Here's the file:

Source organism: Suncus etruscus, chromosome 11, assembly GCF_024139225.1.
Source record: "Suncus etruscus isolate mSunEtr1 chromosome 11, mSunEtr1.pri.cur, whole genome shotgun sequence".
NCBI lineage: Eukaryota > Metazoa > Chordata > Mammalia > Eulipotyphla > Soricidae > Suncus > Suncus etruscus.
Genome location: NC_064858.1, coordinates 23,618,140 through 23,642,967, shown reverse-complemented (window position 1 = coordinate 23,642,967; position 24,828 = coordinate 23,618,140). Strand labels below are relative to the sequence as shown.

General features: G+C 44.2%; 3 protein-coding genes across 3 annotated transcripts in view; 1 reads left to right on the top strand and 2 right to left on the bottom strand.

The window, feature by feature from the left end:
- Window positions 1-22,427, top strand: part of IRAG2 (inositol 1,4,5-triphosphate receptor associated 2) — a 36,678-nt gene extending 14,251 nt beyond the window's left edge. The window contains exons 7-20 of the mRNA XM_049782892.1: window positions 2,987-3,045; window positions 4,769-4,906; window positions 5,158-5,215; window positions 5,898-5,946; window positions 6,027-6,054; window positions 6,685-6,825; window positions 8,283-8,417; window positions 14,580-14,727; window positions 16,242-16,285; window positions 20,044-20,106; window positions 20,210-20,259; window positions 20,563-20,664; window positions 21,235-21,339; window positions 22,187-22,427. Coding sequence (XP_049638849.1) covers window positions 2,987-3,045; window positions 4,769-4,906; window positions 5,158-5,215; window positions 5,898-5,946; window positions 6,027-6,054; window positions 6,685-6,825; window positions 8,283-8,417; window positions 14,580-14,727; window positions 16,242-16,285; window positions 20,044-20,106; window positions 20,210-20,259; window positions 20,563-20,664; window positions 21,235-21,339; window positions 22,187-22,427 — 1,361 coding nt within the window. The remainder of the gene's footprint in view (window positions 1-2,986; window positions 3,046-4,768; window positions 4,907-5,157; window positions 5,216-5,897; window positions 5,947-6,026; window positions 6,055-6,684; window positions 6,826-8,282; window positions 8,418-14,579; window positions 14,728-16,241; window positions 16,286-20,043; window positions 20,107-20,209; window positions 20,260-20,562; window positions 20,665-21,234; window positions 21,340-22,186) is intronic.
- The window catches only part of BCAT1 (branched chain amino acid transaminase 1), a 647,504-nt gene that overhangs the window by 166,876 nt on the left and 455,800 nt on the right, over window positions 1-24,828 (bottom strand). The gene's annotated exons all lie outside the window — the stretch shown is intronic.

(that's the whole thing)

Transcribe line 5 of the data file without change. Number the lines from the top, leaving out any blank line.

General features: G+C 44.2%; 3 protein-coding genes across 3 annotated transcripts in view; 1 reads left to right on the top strand and 2 right to left on the bottom strand.